British major and founder of remote school to retire aged 94


Now at the age of 94 and five years after launching the search for a successor to run the remote, mountain school he founded, Major Geoffrey Langlands is finally ready to retire, according to a report in The Daily Telegraph.
The school is in North Waziristan, a tribal region that borders Afghanistan that has become a haven for Taliban fighters and al-Qaeda terrorists. In September, a new British principal is due to fly into the remote mountains of the Hindu Kush while Major Langlands will leave for Lahore and a suite of rooms of rooms set aside for him at the prestigious Aitchison College where he used to teach. “It won’t be all rest,” he told The Daily Telegraph. “There’s a biography I’m working on and I’ll still be raising funds to ensure the future of the school.
“No, I don’t think I could stop completely.” His is an extraordinary life that has followed the twists and turns of Pakistan’s history. After seeing action with 4 Commando in France, he volunteered to join the British Indian army and stayed on as India and Pakistan endured the bloody upheaval of partition in 1947.
He spent six years as an adviser to the new Pakistan Army before taking the job at Aitchison College, educating the young men who would grow up to run the country.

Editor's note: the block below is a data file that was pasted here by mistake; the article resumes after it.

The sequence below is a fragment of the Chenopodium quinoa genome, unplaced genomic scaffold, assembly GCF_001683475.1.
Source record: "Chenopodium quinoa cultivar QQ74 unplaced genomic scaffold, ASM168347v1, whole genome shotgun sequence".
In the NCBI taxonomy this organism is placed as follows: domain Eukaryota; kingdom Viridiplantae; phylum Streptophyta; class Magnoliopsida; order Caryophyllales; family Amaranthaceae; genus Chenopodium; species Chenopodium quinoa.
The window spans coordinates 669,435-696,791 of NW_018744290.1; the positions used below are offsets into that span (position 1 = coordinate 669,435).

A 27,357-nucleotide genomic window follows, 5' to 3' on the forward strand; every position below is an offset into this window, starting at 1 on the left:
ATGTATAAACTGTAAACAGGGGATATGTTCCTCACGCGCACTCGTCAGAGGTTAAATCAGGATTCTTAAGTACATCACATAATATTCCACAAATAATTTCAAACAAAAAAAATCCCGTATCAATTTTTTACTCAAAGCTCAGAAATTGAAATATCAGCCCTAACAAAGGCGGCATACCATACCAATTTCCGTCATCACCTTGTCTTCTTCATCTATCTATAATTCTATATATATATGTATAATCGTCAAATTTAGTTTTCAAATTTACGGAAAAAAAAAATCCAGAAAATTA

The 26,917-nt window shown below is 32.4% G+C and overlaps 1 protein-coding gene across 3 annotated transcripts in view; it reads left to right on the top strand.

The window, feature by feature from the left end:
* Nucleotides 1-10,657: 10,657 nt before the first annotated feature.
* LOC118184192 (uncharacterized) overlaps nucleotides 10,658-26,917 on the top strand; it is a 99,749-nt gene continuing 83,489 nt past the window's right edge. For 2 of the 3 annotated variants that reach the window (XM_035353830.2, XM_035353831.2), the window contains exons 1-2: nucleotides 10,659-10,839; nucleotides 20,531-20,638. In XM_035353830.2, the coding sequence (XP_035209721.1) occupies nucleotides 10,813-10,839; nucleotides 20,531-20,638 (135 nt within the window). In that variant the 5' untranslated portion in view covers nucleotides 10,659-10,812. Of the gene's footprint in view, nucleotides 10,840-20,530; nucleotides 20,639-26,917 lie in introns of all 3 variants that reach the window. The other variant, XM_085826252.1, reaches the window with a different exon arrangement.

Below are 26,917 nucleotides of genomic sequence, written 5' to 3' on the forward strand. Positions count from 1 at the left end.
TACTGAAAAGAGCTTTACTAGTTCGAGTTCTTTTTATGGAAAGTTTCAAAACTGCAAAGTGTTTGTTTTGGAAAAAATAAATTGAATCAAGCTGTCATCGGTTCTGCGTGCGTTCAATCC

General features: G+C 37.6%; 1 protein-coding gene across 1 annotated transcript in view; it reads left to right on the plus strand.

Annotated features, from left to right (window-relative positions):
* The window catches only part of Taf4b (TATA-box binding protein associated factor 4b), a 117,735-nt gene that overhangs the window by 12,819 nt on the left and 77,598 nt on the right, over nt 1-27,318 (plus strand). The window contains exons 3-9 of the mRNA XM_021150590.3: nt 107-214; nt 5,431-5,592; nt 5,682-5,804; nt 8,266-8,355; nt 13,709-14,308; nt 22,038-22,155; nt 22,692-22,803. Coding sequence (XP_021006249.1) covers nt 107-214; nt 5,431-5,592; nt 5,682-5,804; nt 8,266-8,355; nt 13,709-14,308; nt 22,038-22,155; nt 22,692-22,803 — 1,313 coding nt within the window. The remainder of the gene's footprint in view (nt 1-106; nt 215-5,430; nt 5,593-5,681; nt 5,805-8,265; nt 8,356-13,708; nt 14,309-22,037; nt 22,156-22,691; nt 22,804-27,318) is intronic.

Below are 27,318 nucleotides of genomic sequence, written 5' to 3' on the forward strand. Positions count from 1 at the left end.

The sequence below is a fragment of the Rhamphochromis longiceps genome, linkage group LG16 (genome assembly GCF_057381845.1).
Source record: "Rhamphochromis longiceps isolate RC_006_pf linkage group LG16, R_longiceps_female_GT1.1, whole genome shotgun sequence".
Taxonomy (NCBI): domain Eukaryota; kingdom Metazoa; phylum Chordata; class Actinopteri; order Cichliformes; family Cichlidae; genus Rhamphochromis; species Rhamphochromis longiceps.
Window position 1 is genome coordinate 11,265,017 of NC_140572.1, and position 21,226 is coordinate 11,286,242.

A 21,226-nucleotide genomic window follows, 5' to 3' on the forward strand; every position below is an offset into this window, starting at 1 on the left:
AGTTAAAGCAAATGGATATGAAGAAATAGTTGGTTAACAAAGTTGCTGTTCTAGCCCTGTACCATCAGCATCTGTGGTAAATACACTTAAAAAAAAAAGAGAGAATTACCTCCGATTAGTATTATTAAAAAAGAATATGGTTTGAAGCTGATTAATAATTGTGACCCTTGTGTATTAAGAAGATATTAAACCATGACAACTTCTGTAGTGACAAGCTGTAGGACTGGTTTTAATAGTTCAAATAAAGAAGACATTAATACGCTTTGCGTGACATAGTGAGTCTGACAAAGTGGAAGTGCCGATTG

In the 1980s, when education authorities needed someone to take over a newly established school in North Waziristan they turned to Major Langlands, with his reputation as a Mr Chips-style master known for instilling British values of duty and punctuality in his young charges. Even then the mountainous area had its dangers.
The new headmaster was kidnapped by militiamen trying to overturn a disputed election result. They figured General Zia ul-Haq, the president, would reverse the outcome if he knew one of his friends had been snatched. It is an episode that Major Langlands shrugs off as educational rather than traumatic. “It was all part of the experience,” he joked.
The following year, he moved to his present school in Chitral, where he pays himself the modest sum of £40 a week and rises before dawn to a bowl of Quaker Oats porridge followed by poached eggs. His alumni include high-ranking politicians, military officers as well as thousands of young men and women who otherwise would have received only a basic education – making him something of a national treasure in his adopted homeland. The remote location and bitter winters of the Hindu Kush make it a difficult posting. To one side, lies the border with Afghanistan. On the other is the Swat Valley, where Taliban fighters threatened to close on Islamabad in 2009. That insecurity has deterred potential replacements.
In the past two years four different candidates were offered the job but each backed out at the last minute, much to Major Langlands’ bemusement. “They just couldn’t dream of coming to Pakistan,” he said. “One of them actually wrote in his final letter that he thought Pakistan was supposed to be getting better and better but found out it was getting worse and worse.
“But that is what has kept me here, the idea of getting my little bit better and better.”
All being well, Carey Schofield, 58, an author who is known in Pakistan for a book that looked deep inside the country’s military, will take over the reins later this year.
Major Langlands said the staff had insisted on another “Britisher”.